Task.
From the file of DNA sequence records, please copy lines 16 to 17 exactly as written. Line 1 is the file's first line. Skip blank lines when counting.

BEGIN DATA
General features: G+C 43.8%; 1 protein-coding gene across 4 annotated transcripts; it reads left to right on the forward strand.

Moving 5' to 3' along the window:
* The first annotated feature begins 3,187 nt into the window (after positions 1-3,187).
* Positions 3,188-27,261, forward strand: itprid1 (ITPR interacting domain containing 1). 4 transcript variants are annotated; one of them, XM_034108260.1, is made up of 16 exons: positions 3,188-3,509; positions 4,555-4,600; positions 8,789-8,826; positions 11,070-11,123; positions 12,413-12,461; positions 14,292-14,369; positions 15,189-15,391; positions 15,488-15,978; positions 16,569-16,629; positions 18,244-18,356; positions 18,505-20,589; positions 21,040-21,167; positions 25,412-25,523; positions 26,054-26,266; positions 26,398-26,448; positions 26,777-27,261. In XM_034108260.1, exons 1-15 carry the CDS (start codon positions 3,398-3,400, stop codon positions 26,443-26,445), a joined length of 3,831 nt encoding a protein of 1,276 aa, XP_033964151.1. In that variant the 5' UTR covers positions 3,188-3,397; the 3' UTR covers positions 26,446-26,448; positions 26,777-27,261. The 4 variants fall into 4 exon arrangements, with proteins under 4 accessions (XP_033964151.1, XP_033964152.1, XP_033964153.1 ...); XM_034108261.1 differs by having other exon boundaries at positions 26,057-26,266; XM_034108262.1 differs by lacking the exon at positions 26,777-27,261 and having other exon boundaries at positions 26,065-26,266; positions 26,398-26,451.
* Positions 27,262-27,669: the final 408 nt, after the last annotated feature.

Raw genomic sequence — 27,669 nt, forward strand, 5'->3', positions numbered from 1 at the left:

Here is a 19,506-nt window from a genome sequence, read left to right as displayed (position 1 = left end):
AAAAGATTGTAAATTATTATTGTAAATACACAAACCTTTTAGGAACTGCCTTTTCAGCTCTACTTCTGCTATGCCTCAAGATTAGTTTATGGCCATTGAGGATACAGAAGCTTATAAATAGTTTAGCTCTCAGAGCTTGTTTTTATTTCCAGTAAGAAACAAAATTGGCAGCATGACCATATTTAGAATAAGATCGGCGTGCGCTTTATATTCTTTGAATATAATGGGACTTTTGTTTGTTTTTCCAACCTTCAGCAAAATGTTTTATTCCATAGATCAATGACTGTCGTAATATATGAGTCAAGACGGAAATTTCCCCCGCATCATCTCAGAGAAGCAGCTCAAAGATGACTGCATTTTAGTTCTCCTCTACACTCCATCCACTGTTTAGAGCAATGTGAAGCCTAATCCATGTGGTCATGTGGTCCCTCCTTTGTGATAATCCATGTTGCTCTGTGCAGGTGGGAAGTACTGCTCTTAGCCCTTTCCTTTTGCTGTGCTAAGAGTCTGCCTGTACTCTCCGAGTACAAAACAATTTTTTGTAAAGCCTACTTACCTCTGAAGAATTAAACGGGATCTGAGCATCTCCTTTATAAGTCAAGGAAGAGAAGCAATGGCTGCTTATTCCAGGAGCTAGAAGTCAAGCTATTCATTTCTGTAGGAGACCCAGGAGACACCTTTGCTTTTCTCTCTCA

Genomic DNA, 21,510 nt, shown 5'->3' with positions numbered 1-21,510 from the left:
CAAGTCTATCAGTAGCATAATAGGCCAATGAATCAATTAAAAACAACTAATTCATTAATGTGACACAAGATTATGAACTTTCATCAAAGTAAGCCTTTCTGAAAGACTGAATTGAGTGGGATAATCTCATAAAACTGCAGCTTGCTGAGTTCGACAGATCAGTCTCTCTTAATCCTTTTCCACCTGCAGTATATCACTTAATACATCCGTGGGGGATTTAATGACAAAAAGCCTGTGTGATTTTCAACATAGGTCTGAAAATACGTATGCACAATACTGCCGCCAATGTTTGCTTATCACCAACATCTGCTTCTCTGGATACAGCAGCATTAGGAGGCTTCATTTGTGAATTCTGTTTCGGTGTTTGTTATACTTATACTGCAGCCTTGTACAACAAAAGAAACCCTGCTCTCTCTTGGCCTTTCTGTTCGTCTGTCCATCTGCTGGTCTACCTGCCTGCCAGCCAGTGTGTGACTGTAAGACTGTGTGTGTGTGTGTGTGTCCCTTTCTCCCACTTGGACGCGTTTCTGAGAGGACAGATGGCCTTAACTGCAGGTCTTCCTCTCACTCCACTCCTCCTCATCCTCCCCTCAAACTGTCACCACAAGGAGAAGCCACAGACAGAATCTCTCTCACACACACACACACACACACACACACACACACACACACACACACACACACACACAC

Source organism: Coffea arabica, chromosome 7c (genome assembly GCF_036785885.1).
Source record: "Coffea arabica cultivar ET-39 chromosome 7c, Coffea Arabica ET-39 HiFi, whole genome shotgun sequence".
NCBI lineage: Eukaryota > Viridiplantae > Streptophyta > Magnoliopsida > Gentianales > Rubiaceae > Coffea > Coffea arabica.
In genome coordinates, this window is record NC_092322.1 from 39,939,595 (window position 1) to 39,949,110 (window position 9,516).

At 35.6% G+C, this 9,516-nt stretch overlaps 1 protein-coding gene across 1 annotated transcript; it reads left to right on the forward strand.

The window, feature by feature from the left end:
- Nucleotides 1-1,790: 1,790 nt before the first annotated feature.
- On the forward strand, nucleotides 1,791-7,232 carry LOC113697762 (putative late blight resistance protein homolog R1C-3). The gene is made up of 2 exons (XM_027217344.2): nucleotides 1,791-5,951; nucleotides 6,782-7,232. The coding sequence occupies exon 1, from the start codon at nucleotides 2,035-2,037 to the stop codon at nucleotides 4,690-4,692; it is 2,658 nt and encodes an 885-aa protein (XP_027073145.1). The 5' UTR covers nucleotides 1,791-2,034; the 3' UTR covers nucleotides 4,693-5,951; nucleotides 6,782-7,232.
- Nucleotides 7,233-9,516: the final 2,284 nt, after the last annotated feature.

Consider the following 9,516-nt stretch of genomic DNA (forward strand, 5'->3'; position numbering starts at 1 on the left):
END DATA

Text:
The window, feature by feature from the left end:
- Nucleotides 1-1,790: 1,790 nt before the first annotated feature.